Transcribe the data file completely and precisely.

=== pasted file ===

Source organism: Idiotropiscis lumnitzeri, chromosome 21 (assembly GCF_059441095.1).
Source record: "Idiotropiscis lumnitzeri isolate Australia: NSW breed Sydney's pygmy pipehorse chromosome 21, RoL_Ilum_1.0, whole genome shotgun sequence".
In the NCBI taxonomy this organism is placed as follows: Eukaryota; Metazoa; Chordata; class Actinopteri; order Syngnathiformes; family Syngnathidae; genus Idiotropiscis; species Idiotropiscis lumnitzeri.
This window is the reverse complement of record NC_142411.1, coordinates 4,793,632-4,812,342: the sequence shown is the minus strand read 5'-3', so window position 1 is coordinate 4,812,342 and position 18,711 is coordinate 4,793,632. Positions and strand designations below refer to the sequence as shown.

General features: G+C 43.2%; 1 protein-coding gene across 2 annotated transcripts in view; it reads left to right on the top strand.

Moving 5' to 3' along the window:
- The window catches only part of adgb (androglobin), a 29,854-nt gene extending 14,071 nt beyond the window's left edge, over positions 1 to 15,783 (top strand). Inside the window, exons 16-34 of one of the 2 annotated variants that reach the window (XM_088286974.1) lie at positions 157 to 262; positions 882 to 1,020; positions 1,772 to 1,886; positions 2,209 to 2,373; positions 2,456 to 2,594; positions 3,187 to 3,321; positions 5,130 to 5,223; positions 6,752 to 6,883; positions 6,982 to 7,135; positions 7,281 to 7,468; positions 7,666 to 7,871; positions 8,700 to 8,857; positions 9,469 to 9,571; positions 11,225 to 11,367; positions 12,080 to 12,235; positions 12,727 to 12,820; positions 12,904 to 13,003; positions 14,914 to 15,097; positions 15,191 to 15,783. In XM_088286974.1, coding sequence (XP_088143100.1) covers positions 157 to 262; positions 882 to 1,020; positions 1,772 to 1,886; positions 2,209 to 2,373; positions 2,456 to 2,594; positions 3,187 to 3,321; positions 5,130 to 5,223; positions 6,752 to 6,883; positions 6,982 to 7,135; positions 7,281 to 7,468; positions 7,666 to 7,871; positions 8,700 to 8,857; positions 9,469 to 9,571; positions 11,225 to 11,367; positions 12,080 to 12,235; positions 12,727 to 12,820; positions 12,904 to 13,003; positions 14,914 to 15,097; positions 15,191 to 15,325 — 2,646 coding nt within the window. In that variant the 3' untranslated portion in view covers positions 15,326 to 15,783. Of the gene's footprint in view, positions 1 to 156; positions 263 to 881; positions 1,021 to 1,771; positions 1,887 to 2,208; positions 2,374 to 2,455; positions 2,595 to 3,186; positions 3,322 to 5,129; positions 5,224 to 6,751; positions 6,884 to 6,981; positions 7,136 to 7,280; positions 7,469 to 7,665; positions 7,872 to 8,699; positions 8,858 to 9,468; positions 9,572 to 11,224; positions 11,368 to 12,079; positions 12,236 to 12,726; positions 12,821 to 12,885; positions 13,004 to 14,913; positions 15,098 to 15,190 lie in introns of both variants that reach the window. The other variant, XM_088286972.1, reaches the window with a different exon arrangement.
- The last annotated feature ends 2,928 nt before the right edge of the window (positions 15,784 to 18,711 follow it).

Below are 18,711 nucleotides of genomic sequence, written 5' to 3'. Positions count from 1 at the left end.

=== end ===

Source organism: Idiotropiscis lumnitzeri, chromosome 21 (assembly GCF_059441095.1).
Source record: "Idiotropiscis lumnitzeri isolate Australia: NSW breed Sydney's pygmy pipehorse chromosome 21, RoL_Ilum_1.0, whole genome shotgun sequence".
In the NCBI taxonomy this organism is placed as follows: Eukaryota; Metazoa; Chordata; class Actinopteri; order Syngnathiformes; family Syngnathidae; genus Idiotropiscis; species Idiotropiscis lumnitzeri.
This window is the reverse complement of record NC_142411.1, coordinates 4,793,632-4,812,342: the sequence shown is the minus strand read 5'-3', so window position 1 is coordinate 4,812,342 and position 18,711 is coordinate 4,793,632. Positions and strand designations below refer to the sequence as shown.

General features: G+C 43.2%; 1 protein-coding gene across 2 annotated transcripts in view; it reads left to right on the top strand.

Moving 5' to 3' along the window:
- The window catches only part of adgb (androglobin), a 29,854-nt gene extending 14,071 nt beyond the window's left edge, over positions 1 to 15,783 (top strand). Inside the window, exons 16-34 of one of the 2 annotated variants that reach the window (XM_088286974.1) lie at positions 157 to 262; positions 882 to 1,020; positions 1,772 to 1,886; positions 2,209 to 2,373; positions 2,456 to 2,594; positions 3,187 to 3,321; positions 5,130 to 5,223; positions 6,752 to 6,883; positions 6,982 to 7,135; positions 7,281 to 7,468; positions 7,666 to 7,871; positions 8,700 to 8,857; positions 9,469 to 9,571; positions 11,225 to 11,367; positions 12,080 to 12,235; positions 12,727 to 12,820; positions 12,904 to 13,003; positions 14,914 to 15,097; positions 15,191 to 15,783. In XM_088286974.1, coding sequence (XP_088143100.1) covers positions 157 to 262; positions 882 to 1,020; positions 1,772 to 1,886; positions 2,209 to 2,373; positions 2,456 to 2,594; positions 3,187 to 3,321; positions 5,130 to 5,223; positions 6,752 to 6,883; positions 6,982 to 7,135; positions 7,281 to 7,468; positions 7,666 to 7,871; positions 8,700 to 8,857; positions 9,469 to 9,571; positions 11,225 to 11,367; positions 12,080 to 12,235; positions 12,727 to 12,820; positions 12,904 to 13,003; positions 14,914 to 15,097; positions 15,191 to 15,325 — 2,646 coding nt within the window. In that variant the 3' untranslated portion in view covers positions 15,326 to 15,783. Of the gene's footprint in view, positions 1 to 156; positions 263 to 881; positions 1,021 to 1,771; positions 1,887 to 2,208; positions 2,374 to 2,455; positions 2,595 to 3,186; positions 3,322 to 5,129; positions 5,224 to 6,751; positions 6,884 to 6,981; positions 7,136 to 7,280; positions 7,469 to 7,665; positions 7,872 to 8,699; positions 8,858 to 9,468; positions 9,572 to 11,224; positions 11,368 to 12,079; positions 12,236 to 12,726; positions 12,821 to 12,885; positions 13,004 to 14,913; positions 15,098 to 15,190 lie in introns of both variants that reach the window. The other variant, XM_088286972.1, reaches the window with a different exon arrangement.
- The last annotated feature ends 2,928 nt before the right edge of the window (positions 15,784 to 18,711 follow it).

Below are 18,711 nucleotides of genomic sequence, written 5' to 3'. Positions count from 1 at the left end.